Why 'credibility' matters, in a message

Obama may have taken over major networks, prime time in America to run his half an hour infomercials, and maybe that's good enough to maximise his exposure, but what about the message he wants to propagate? Who's buying?

For messages to be heeded to, they must carry credibility. And the greatest credibility that a message can carry is when the listener/viewer does not identify it with the marketer. Obama, the suave marketer behind the infomercial is what ensures the message ain't credible. What's he supposed to say that ain't glossy? And I am supposed to fall for that? Especially since I am the fence sitter and I guess that makes me a rational thinker who's weighing my options carefully.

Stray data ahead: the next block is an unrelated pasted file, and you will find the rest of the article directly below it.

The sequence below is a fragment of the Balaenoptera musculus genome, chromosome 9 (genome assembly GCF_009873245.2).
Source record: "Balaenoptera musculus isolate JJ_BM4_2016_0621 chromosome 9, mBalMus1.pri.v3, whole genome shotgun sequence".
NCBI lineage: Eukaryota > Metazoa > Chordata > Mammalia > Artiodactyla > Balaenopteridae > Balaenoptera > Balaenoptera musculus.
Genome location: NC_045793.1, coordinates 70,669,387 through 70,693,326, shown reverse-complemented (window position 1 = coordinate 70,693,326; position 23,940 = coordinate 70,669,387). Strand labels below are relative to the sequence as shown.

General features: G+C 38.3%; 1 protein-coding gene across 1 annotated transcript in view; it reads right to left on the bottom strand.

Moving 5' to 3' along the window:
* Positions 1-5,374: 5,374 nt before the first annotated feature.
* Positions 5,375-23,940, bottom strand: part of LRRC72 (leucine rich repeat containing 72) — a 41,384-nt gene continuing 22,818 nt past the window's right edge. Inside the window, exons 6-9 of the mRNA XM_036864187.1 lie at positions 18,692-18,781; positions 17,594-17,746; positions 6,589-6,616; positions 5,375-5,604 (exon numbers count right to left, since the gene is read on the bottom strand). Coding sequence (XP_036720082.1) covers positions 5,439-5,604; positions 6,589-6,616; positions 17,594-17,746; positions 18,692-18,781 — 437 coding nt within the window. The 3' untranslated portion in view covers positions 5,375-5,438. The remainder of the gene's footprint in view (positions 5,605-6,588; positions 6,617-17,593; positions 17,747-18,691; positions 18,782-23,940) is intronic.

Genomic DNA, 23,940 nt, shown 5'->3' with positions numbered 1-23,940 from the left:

Contrast Obama's infomercial from the YouTube video titled, 'Dear Mr. Obama', that at a measly 1 minute 55 seconds (the Obama infomercial is half an hour long) ensures that it's short, simple and powerful. Powerful because the man behind the message ain't no candidate, he's an Iraq War veteran. Now that's credibility for you. That's what ensures the message is listened to. The YouTube video has to date notched up 11,035,863 views, making it the most-viewed election-related video.

Marketers note; disassociate from the message as much as you can. You will then have your listeners/viewers.


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